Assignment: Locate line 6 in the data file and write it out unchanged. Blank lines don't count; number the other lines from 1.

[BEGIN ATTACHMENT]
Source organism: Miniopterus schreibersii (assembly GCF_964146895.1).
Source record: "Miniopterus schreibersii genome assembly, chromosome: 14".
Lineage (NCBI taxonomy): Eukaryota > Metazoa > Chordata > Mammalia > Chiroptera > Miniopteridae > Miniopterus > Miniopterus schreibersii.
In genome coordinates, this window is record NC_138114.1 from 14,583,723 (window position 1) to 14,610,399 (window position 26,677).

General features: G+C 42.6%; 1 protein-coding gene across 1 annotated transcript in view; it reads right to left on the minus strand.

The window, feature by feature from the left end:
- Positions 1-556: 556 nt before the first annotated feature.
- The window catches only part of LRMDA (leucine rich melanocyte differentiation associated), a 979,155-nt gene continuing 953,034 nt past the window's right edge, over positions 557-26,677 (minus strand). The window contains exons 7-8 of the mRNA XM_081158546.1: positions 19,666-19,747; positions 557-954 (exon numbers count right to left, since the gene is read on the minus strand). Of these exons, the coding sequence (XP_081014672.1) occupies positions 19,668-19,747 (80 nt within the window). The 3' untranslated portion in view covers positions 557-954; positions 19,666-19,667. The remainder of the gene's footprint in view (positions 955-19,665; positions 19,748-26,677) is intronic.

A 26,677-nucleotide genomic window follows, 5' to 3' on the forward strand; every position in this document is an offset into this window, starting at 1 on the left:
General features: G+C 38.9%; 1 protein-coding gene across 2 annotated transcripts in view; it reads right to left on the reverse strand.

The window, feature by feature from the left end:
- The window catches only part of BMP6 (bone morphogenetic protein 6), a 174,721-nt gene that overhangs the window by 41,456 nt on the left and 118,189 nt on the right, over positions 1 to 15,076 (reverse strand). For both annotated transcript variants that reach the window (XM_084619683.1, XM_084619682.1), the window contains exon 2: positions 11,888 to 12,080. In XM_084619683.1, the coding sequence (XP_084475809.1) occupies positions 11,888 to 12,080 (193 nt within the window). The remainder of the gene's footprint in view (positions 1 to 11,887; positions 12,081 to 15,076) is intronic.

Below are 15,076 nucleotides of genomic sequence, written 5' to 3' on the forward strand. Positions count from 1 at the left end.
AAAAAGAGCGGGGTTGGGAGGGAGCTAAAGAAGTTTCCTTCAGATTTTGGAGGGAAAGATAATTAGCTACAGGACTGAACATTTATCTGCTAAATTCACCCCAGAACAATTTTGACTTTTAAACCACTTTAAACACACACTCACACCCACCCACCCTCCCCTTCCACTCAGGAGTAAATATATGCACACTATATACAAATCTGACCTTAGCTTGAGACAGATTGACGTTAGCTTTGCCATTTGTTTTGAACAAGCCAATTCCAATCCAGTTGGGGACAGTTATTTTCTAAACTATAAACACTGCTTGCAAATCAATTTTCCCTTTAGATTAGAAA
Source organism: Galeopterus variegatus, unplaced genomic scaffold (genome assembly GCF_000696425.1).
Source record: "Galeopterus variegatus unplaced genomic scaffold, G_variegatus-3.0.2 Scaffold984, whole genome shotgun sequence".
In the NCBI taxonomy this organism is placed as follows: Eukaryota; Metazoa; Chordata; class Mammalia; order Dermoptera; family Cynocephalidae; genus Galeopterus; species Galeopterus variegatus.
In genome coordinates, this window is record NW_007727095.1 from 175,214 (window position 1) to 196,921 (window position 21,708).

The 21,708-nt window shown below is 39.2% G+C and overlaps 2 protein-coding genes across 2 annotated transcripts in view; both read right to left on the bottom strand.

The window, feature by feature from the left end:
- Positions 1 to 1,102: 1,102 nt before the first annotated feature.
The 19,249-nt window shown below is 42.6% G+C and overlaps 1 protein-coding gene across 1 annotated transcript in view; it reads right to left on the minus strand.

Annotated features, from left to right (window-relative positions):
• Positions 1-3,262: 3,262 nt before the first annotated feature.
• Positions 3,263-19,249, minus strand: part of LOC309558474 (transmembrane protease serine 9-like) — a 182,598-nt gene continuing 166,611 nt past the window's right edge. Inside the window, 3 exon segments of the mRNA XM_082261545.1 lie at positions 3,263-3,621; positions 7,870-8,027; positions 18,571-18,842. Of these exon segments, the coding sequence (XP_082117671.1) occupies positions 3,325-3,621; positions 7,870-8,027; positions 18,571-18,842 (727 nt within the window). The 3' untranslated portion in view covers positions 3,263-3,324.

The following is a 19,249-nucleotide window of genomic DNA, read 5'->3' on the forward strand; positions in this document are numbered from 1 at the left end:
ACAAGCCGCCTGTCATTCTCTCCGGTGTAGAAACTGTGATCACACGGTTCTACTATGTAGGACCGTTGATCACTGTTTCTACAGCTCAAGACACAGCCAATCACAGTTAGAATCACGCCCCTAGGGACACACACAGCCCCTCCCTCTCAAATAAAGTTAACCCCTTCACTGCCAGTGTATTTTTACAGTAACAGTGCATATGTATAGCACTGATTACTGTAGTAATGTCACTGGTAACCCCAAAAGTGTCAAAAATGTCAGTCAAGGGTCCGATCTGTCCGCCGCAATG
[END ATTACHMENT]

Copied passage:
The window, feature by feature from the left end: